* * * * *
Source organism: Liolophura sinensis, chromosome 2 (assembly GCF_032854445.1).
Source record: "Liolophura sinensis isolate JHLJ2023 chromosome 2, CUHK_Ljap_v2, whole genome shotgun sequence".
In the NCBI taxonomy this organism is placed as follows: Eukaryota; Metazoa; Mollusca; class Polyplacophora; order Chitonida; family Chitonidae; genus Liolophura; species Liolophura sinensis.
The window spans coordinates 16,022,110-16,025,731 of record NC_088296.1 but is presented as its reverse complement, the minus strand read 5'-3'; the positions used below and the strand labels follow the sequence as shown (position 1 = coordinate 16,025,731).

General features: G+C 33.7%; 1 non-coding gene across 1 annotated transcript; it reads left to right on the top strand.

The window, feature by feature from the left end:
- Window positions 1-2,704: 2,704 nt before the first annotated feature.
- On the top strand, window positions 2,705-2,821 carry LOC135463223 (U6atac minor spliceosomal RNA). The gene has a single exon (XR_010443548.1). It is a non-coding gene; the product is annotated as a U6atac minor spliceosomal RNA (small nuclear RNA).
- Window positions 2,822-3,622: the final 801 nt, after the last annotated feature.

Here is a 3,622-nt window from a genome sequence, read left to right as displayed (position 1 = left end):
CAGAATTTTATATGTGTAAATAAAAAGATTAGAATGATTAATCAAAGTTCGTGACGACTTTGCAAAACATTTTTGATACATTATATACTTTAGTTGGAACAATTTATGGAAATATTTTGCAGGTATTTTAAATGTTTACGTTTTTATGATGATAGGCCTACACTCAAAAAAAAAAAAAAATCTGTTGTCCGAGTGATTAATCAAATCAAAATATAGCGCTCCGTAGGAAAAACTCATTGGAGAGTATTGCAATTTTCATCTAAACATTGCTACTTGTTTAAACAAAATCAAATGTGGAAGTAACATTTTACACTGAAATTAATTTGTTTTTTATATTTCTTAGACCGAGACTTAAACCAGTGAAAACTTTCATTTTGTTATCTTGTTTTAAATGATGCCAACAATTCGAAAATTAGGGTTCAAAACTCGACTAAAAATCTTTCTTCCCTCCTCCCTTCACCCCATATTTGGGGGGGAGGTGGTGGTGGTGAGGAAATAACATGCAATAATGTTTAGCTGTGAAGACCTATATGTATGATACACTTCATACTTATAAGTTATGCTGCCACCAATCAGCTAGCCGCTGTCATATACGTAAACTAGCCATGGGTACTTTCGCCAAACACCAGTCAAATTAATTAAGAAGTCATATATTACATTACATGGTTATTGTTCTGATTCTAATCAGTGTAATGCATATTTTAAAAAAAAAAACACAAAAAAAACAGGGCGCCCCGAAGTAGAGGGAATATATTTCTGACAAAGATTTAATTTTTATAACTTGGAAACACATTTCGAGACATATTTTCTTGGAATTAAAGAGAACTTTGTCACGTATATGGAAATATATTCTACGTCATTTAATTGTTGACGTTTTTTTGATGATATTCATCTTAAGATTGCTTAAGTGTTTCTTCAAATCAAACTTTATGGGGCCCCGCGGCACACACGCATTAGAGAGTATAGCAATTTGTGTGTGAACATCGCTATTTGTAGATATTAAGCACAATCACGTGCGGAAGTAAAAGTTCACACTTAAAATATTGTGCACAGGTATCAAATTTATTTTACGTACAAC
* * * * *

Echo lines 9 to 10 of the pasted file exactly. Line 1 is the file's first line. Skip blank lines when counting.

- Window positions 2,822-3,622: the final 801 nt, after the last annotated feature.

Here is a 3,622-nt window from a genome sequence, read left to right as displayed (position 1 = left end):